I was really intrigued by this article in the Guardian last week, citing the circular economy as a new way of doing business. It really isn’t. But it is brilliant rebranding.
Models of circularity have been around for centuries from the rag and bone man, to launderettes, and charity shops, and more modern day freecycle. These are all examples of circular business models. For some material systems, economics has driven high recycling rates, for example steel and aluminium.
But what has changed in recent years is the pace of consumerism, rising demand for products coupled with global population growth. Further products are also increasingly complex and include a much wider range of materials. They have been optimised for in use performance and consumer satisfaction often making it very difficult for disassembly and material recovery.
The disaggregated global supply chain further complicates matters. Our work with organisations in this area highlights collaboration with partners as one of the key ways of getting circular business models off the ground, a theme echoed by friend and colleague Sophie Thomas at The Great Recovery.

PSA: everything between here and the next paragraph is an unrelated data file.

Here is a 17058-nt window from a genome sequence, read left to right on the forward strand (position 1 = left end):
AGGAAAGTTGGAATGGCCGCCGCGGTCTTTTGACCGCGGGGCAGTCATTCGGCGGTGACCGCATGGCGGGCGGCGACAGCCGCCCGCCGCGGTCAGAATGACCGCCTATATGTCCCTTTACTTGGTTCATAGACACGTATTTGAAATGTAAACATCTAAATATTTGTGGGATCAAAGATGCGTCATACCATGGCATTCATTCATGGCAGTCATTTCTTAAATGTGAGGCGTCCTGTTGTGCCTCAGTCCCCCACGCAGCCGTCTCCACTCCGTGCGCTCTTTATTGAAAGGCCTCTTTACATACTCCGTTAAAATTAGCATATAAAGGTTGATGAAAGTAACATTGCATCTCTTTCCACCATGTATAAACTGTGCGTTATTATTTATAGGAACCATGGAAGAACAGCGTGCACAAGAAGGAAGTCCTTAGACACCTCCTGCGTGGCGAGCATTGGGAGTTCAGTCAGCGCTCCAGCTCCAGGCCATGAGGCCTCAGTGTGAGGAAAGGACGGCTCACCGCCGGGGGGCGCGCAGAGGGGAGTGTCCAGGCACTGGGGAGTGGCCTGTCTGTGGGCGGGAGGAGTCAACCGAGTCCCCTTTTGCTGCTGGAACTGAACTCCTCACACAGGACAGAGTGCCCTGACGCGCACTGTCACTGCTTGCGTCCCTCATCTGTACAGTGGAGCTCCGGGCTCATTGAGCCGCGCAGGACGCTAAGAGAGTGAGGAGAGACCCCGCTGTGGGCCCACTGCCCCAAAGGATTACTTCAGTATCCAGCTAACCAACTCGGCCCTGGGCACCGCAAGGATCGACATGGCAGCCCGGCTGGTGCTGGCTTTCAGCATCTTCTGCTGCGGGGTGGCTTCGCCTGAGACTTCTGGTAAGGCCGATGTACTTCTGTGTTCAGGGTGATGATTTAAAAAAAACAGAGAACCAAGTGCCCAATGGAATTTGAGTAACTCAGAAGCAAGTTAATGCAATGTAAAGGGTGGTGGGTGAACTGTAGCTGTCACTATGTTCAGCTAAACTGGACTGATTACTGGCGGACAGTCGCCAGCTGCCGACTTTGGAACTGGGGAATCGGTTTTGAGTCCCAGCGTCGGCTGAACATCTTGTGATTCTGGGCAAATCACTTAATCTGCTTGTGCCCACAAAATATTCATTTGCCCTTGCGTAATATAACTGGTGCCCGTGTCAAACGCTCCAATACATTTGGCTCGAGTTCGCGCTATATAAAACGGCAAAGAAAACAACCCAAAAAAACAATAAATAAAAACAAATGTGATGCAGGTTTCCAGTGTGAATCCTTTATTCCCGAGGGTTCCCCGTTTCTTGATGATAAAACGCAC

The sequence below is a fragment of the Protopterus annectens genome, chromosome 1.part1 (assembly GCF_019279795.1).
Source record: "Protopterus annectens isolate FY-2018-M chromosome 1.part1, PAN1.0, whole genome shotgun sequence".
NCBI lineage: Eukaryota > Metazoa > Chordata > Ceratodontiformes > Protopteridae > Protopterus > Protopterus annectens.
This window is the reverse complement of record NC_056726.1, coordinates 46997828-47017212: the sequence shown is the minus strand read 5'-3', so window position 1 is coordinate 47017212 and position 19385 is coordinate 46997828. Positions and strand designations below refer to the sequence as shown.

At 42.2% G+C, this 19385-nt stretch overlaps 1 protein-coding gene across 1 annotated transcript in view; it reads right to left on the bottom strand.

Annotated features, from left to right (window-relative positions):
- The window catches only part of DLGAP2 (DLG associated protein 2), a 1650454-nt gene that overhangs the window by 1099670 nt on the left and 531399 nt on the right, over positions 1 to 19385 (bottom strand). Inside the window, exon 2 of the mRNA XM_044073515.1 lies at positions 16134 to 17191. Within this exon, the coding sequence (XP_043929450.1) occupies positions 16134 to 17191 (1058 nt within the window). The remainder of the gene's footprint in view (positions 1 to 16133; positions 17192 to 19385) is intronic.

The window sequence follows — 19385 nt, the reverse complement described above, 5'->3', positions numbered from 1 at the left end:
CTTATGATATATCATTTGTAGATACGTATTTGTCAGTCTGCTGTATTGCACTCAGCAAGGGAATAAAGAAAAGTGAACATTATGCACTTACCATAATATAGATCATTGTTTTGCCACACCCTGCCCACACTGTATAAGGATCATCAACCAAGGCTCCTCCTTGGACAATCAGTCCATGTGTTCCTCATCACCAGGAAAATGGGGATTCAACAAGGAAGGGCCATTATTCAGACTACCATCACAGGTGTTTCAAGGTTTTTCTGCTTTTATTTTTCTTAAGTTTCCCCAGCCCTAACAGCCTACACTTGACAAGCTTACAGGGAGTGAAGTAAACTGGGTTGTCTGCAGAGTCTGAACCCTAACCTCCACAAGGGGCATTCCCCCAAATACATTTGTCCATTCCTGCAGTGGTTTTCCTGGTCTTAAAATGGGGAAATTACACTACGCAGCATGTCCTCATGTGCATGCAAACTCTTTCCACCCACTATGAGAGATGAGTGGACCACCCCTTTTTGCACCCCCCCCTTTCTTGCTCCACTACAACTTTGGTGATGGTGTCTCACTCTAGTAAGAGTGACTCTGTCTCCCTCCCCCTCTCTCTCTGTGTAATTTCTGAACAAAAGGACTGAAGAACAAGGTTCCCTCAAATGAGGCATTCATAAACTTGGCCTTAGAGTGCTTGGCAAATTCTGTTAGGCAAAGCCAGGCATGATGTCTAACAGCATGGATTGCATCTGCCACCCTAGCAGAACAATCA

So models of circularity are not new, but historically have been driven by economics. So why don’t we leave the market to drive new solutions?
Well global demand for resources, geopolitical risks and speculation are contributing to higher and more volatile commodity prices. The EU has identified 14 elements essential to industry that are a supply risk. At the same time, some 90% of materials are lost within 6 months of extraction , we are literally throwing away gold. So by recovering materials, we can try to stabilise pricing and importantly keep these at risk materials in our own hands.
So investigating circular opportunities is at least good risk management and can have economic, environmental and social benefits.
But we do need to be careful in our pursuit.
The circular economy is an ideal of sustainable material management at a macro scale. In theoretical terms this means circulating materials through the economy with minimum loss of quality or value, and keeping technical separate from biological cycles. A criticism of this theoretical model is that it ignores energy impacts of a carbon based economy. Even if we were to substantially decarbonise and move to solar energy sources, energy impacts are significant in terms of their knock on material contribution to infrastructure requirements (generation, transmission and storage).
Systems theory is one approach both to avoiding unintended consequences and revealing the range of opportunity for redesigning products and business models.
 Factor Four: Doubling wealth, Halving Resource use. Lovins, 1998